Pumpkin time again, this time in the form of a cake. A cake with 55% LESS CALORIES THAN THE ORIGINAL (!!!) Say hello to this light pumpkin cake!
I came across this recipe and immediately fell in love. I guess I’m back in the swing of pumpkin things. Or I just really love cake. Either or.
The issue is even though I looove 3-layer cakes, I had to be a little practical here. I do not need a 3-layer cake. That’s right. I do not need a 3-layer cake.
Because I would rather have a lightened up 2-layer pumpkin cake AND maybe make some cookies, than just the 3-layer pumpkin cake alone. I’m all about variety. I should probably love Tapas-style restaurants more.
In addition to reducing the size of the cake, I replaced whole milk with vegetable oil with applesauce, full fat cream cheese with 1/3 reduced fat cream cheese, and maple syrup with sugar free pancake syrup, saving a whopping 486 CALORIES!!! Just for a few lower calorie swaps!!
lightened up pumpkin cake with maple cinnamon cream cheese frosting
makes 4 servings
- 1 1/2 cups all-purpose flour
- 3/4 teaspoon baking soda
- 1/4 teaspoon salt
- 6 tablespoons unsalted butter, softened
- 1 cup granulated sugar
- 1 large egg
- 1/2 tablespoon vanilla extract
- 7.5 ounces (half a 15 oz can) pumpkin puree
- 1/4 cup unsweetened applesauce
- 1/2 cup milk
- 6 ounces/8 wedges/an entire package The Laughing Cow Smooth Sensations Light Cinnamon Cream Cheese Spread
- 6 tablespoons unsalted butter, softened
- 1 1/2 tablespoons sugar-free pancake syrup
- 1 teaspoon vanilla
- 1 teaspoon cinnamon
- 3 cups powdered sugar
Preheat the oven to 300 degrees. Spray two 8 or 9 inch round cake pans with nonstick spray.
Add the flour, baking soda, and salt to a bowl and stir to combine.
In a separate bowl, beat the butter and sugar until light and fluffy. Add the egg and beat until mixed. Add the vanilla, pumpkin, and applesauce. On low, stir in half the flour mixture. Add half the milk. Finally stir in the rest of the flour until uniform.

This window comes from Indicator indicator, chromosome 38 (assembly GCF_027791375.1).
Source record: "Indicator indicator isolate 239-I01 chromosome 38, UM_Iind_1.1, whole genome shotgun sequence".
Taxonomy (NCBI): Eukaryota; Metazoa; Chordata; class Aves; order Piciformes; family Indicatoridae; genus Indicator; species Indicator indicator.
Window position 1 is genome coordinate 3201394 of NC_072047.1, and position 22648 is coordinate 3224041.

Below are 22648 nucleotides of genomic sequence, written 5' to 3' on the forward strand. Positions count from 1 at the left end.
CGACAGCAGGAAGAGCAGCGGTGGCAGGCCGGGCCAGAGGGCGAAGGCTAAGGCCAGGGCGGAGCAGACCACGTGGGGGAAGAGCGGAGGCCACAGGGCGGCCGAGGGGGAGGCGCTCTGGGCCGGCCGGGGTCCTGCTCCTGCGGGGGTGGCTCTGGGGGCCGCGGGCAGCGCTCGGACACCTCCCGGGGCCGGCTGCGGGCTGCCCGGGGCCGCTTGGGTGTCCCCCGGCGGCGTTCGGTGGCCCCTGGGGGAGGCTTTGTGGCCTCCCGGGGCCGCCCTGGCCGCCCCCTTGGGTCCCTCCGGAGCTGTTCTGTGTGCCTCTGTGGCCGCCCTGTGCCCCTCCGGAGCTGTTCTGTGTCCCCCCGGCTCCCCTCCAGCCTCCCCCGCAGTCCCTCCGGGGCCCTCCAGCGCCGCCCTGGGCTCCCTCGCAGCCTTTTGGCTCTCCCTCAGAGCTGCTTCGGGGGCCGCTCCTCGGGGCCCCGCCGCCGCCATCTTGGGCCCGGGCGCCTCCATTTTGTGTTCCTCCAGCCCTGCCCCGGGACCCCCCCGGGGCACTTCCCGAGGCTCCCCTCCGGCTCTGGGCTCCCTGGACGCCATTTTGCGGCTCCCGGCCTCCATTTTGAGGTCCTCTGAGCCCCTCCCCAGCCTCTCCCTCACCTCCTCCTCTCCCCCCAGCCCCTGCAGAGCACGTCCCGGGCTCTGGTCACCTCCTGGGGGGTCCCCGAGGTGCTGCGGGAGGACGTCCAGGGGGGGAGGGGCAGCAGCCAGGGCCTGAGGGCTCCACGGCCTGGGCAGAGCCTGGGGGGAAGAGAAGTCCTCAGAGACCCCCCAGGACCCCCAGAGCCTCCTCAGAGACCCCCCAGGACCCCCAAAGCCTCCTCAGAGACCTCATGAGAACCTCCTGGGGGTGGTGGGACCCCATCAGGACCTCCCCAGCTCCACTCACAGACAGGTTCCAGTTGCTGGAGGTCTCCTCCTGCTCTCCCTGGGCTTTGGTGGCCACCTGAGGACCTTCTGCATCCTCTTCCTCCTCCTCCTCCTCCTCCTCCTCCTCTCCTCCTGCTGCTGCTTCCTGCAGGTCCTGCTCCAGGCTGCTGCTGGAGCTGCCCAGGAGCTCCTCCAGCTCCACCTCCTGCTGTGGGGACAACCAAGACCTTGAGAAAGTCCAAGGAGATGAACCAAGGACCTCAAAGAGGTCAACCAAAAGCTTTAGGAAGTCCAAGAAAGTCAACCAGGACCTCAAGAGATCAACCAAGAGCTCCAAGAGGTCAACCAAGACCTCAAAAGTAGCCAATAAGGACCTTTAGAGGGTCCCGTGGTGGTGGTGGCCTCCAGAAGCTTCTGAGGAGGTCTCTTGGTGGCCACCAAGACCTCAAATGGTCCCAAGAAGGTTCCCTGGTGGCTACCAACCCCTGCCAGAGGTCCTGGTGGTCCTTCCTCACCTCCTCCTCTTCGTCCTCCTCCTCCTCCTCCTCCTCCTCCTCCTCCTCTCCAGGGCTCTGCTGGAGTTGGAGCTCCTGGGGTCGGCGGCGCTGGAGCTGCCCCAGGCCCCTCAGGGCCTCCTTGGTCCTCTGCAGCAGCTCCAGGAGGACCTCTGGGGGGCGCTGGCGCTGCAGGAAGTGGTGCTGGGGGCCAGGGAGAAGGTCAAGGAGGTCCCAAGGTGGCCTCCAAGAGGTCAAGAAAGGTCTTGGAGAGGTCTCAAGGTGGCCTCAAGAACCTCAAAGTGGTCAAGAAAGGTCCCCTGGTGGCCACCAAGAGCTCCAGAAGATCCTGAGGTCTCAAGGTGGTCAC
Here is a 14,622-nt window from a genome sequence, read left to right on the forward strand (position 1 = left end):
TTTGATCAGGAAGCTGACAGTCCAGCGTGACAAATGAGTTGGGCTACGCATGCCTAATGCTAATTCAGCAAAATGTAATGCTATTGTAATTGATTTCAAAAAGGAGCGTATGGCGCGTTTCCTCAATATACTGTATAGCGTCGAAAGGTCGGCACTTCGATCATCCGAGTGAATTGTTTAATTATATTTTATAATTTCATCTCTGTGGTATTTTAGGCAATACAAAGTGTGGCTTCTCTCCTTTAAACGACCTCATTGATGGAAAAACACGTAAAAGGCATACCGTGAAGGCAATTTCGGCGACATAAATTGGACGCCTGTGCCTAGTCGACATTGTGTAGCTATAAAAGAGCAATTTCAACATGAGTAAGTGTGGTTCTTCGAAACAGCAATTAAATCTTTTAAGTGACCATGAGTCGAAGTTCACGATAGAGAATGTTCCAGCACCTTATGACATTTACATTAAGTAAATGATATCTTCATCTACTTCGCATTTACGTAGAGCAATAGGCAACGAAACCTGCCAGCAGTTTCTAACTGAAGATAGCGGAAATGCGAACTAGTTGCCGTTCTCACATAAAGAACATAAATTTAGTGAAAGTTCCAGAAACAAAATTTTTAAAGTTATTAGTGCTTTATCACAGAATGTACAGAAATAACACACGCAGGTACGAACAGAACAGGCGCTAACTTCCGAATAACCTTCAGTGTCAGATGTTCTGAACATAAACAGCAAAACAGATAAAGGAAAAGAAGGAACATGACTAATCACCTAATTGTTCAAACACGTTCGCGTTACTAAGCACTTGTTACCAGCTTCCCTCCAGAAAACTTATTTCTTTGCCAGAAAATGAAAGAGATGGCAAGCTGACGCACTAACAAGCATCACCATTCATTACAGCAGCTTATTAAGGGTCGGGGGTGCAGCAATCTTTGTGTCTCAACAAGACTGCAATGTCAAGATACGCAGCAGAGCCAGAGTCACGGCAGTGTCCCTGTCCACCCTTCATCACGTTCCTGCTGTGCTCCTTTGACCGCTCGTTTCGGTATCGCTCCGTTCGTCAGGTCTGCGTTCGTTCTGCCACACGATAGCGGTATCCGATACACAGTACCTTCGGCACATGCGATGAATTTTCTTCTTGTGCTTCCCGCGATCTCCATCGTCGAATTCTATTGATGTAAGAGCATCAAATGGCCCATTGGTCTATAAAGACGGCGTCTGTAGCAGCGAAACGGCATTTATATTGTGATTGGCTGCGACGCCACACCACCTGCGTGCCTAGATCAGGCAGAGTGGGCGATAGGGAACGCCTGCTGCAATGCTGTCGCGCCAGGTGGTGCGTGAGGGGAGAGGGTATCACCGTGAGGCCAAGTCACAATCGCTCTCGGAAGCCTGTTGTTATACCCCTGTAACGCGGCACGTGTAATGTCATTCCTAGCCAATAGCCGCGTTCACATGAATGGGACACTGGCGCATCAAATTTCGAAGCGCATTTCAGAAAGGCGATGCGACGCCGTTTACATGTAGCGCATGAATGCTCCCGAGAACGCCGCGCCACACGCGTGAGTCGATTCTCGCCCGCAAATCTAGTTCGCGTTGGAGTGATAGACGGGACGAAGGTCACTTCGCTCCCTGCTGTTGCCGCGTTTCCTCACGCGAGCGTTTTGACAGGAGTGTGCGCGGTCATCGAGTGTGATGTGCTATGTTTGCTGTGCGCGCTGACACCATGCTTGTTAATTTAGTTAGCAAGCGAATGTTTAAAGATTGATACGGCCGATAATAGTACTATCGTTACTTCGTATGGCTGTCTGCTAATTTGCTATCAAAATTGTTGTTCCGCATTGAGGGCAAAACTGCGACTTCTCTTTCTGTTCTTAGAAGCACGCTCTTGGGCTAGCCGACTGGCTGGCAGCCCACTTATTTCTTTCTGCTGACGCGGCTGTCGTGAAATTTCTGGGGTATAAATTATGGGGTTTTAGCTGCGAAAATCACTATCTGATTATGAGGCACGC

Pour half the batter into each cake pan and smooth out until level. Bake for 25 – 35 minutes until a toothpick inserted into the center comes out clean. Cool completely.
In the meantime, make the frosting. Beat the cream cheese and butter until smooth and uniform. Beat in the syrup, vanilla, and cinnamon. Slowly add the powdered sugar and beat until smooth.
Pop one of the cake layers out of the pan and onto a serving platter. Frost the top layer, taking care to leave enough frosting for the top and outsides of the cake. Place the second cake layer on top, and cover top and sides with remaining frosting.
Original recipe, per serving: 878 calories, 40 g fat, 532mg sodium, 136g carbohydrates, 8g protein
Lightened Up recipe, per serving: 392 calories, 15g fat, 301mg sodium, 63g carbohydrates, 4g protein
I’ve never been much of a chili fan. I don’t know why. It just never floated my boat. Maybe it’s because I’m not a fan of ground beef crumbles. I don’t like the texture, which is a major reason why I was able to be a vegetarian for eight years and not miss beef at all.
I gravitate towards this delicious chili recipe because 1. It does not have ground beef, and 2. its flavor is completely different from traditional chili. The green chiles, oregano, cumin, and cilantro all come together for more of a Mexican feel. Great on its own and even better topped with light sour cream or chunks of avocado.
chicken chili verde
makes 4 servings
- 2 teaspoons olive oil
- 1 large yellow onion, chopped
- 4 oz green chile peppers
- 4 oz diced jalapenos
- 4 cloves garlic, minced
- 1 1/4 teaspoons oregano
- 2 teaspoons cumin
- 1 teaspoon chili powder
- 3 cups vegetable or chicken broth
- 2 – 15.5 ounce cans cannellini beans, not drained
- 2 cups cooked, shredded chicken breast
- 1/4 teaspoon black pepper
- 1/4 cup chopped fresh cilantro
- Light sour cream, if desired
Heat 2 teaspoons of olive oil in a large pot. Add onion and cook until golden and soft, about 5 minutes. Add the chiles, jalapeno, garlic, oregano, cumin, and chili powder. Stir and cook for 3 minutes.
Add the broth, beans, and chicken. Simmer for 20 minutes.
Season with salt and pepper. Add the fresh cilantro and cook for another 5 minutes. Serve each portion topped with light sour cream, if you desire!
Per serving, with chicken: 350 calories, 6.5g fat, 1439mg sodium, 42g carbohydrates, 37g protein